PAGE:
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Jim's BiographyOfficial photo of Congressman Moran.

Committees and Leadership Positions

Congressman Jim Moran was elected to his tenth term in the U.S. House of Representatives in November 2008. He is a member of the Appropriations Committee, where he serves on the Defense, Interior and Labor Health and Human Services Subcommittees.

Jim was recently elected by his colleagues to serve in a leadership role as a member of the House Democratic Steering and Policy Committee. The Steering Committee serves a critical and influential function in the caucus by deciding which committees Members will chair and serve on in the House.

Congressman Moran Co-Chairs the "Congressional Prevention Coalition," a bipartisan, bi-cameral caucus formed to raise awareness in Congress on disease prevention and health promotion to identify strategies that can lead to a healthier nation. He also created and leads the "Task Force on Sovereign Wealth Funds," a group established to study issues surrounding sovereign wealth funds and their potential to affect geopolitics, and the U.S. and international economies.

Education

Representative Moran graduated from the University of Pittsburgh's Graduate School of Public and International Affairs with a master's degree in Public Administration in 1970 after receiving a B.A. in Economics from the College of the Holy Cross in 1967.

Public Service

Following graduate school, Jim was accepted into a prestigious financial management internship program through the Department Health, Education and the Workforce (HEW; now known as Department of Health and Human Services). The internship became a full time position, and after five years as a Budget Officer with HEW, he joined the Library of Congress as a senior specialist for budgetary and fiscal policy. The Congressman finished out his career as a federal employee with the Senate Appropriations Committee as a professional staffer serving Chairman Warren Magnuson from 1976 to 1979.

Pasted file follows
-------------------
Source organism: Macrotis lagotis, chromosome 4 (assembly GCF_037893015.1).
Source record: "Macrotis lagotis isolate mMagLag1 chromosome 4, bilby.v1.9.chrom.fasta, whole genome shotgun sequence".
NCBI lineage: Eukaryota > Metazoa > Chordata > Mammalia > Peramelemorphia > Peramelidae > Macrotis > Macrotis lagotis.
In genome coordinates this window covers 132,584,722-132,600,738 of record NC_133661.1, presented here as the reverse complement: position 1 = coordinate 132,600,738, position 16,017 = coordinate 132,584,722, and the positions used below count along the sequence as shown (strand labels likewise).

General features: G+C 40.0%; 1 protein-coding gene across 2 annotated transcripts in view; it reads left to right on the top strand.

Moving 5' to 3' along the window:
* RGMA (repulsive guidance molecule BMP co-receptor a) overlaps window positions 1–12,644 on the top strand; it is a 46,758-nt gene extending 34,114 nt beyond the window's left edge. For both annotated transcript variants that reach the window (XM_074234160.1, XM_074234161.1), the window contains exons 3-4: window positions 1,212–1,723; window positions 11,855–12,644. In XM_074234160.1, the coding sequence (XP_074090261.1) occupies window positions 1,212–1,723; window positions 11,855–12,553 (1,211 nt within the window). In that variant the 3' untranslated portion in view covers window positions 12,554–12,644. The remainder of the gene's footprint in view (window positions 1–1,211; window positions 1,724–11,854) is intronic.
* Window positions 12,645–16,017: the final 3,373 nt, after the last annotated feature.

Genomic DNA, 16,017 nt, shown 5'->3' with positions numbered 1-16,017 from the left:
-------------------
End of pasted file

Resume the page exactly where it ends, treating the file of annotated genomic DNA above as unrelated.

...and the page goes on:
During his employment with the federal government, Congressman Moran volunteered to serve on no fewer than ten local public service committees, including but not limited to:

  • Chair, United Way
  • Vice Chair, NoVa Association for Mentally Handicapped Citizens
  • Mental Health Retardation and Substance Abuse Services Board
  • Chair, Human Development Committee, National League of Cities
  • Chair, Aging Committee, Council of Governments
  • Community Development Block Grant Board
  • Volunteer Bureau
  • Chair, Affordable Housing Task Force
  • Chair, Forum for Social Service Agencies
  • Del Ray Civic Association

Elected Public Service

Jim Moran's elected public service career began in 1979 with his election to the City Council in Alexandria, Virginia. Jim served as Vice Mayor of Alexandria from 1982 to 1984, and was elected Mayor in 1985.

In 1990, Jim ran and won the honor of representing Virginia's 8th Congressional District in the U.S. House of Representatives. The 8th consists of the Cities of Alexandria and Falls Church, Arlington County, and portions of Fairfax County, including the districts of Lee, Mason, Providence, Mt. Vernon and Reston.

Leadership on the Issues